State Rep. Dennis Reboletti, R-Elmhurst, joined in the dissent.  He said variables such as gang affiliation were not taken into account, making it difficult to conclude that trends were based solely on race.  Reboletti said he would like to see more money devoted to alternatives for low-level drug offenders, most of whom are addicts.

February 1, 2011 in Drug Offense Sentencing, Race, Class, and Gender, Who Sentences? | Permalink | Comments (6) | TrackBack

January 31, 2011

Spending the day at John Jay...

in the Big Apple to participate in the 6th Annual H.F. Guggenheim Symposium sponsored by The Center on Media, Crime and Justice at the John Jay College of Criminal Justice.  I suspect I will be off-line most of the day, but I hope to get a chance to blog about the event upon my return home tonight.

UPDATE:  A liveblog summary of the great activities as this event yesterday can be found on this page at The Crime Report.

January 31, 2011 in On blogging | Permalink | Comments (1) | TrackBack

Another capital classic: Washington prisoner serving LWOP suspected in guard murder

A sad story involving the murder of a prison guard from the state of Washington provides fodder for advocates of the death penalty now that the suspect has been revealed to be a prisoner already serving a life without parole sentence.  This local article reports on the details:

The inmate suspected of killing a corrections officer in Western Washington is a sex offender serving life in prison for the abduction and rape of a Spokane-area real estate agent in 1995.

Byron Scherf, 52, who has a long history of violent sexual assault, is in an isolation facility after Correctional Officer Jayme Biendl, 34, was found dead Saturday night by fellow officers in the chapel lobby of the Monroe Correctional Complex, according to the Department of Corrections.  Biendl reportedly had complained to supervisors about working alone in the chapel....

Scherf was reported missing during a routine count at 9:14 p.m. Saturday.  He was found three minutes later in the chapel lobby and authorities say he told officers he had planned to escape.  An hour later at shift change, staff members saw that Biendl hadn’t turned in her keys and radio, so they went to the chapel.  Staff found her unresponsive, performed CPR and called 911.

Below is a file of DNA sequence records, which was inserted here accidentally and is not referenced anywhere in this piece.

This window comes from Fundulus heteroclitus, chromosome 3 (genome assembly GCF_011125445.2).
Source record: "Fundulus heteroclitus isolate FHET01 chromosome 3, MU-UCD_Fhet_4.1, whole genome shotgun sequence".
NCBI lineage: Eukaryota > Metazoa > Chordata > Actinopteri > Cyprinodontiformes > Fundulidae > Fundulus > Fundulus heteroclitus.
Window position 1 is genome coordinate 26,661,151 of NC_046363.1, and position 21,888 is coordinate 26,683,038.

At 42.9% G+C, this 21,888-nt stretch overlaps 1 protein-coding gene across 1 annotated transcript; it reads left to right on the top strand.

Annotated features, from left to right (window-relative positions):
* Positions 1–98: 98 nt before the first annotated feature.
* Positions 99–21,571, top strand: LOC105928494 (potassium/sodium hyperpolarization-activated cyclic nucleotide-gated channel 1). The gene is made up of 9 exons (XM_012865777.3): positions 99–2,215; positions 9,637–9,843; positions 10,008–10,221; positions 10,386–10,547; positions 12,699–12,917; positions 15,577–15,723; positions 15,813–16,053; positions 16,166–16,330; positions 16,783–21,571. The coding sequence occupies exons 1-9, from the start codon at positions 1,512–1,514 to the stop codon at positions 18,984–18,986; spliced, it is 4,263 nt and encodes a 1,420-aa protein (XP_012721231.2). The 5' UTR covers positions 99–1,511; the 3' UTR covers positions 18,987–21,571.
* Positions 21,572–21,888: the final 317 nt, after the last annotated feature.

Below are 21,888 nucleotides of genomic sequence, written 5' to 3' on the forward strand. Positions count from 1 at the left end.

Emergency responders were called and Biendl was declared dead at 10:49 p.m.  She had been strangled with a microphone cord.  The prison was in lockdown on Sunday as law enforcement officers investigated the killing.  Department of Corrections spokesman Chad Lewis confirmed Scherf was the suspect.

Scherf was sentenced in 1997 by Spokane County Superior Court Judge Neal Rielly to a life sentence without chance of parole after a three-day, nonjury trial in which he was convicted of the kidnapping and rape two years earlier of a 37-year-old woman near Spangle....

Labeled a “persistent offender,” Scherf became the fifth person in Spokane County to be locked away under the three-strikes law.  Scherf appealed the conviction, which was upheld by the state Court of Appeals....

In 1978, Scherf was convicted of second-degree assault in Pierce County and paroled after serving two years of a 10-year sentence. In 1981, he was convicted of raping a Pierce County woman before dousing her with gasoline and setting her on fire.  The woman escaped by wriggling, bound, through a second-story window.  After being married while in prison, Scherf was paroled in 1993....

“I don’t forgive you,” the victim said at Scherf’s sentencing hearing. “I feel like I’ve gone through hell, but I also feel like a hero” knowing that “he won’t hurt or maybe kill anyone else.”

Biendl’s death is the first killing of a corrections officer at Monroe and the first of a corrections officer in a state prison since 1979. “We have a lot of rattled staff members, a lot of tears,” Lewis told The Spokesman-Review. “It hit them hard.”

It is sad cases like this one that make it really, really hard for me to favor a categorical ban on the death penalty. Without the death penalty, there is no punishment that can be imposed on LWOP offenders for extreme prison crimes (unless one endorses torture as a punishment).  Consequently, I would be especially interested in hearing in the comments from readers who oppose the death penalty what kind of punishment can and should be imposed on an LWOP prisoner who kills.

January 31, 2011 in Death Penalty Reforms, Purposes of Punishment and Sentencing | Permalink | Comments (51) | TrackBack

January 30, 2011

Is it constitutional to criminalize having a Facebook page?

The question in the title of this post is prompted by this local story from North Carolina, which is headlined "Lawyers take on Net predator law." Here are excerpts:

Registered sex offenders aren't allowed at schools, churches, shopping malls or other places where children may gather in the real world.  But what about Facebook and other spots in the virtual world?   Two local lawyers say it's unconstitutional to bar registered sex offenders from such social networking sites, and they're seeking to overturn a state law passed by the legislature three years ago.

Across the state last year, 75 offenders were charged under the law, which targets social networks such as MySpace and Facebook that allow minors as members.  Eight men were charged by the Durham police and sheriff's departments last summer after an investigation determined that the men were maintaining accounts on the sites.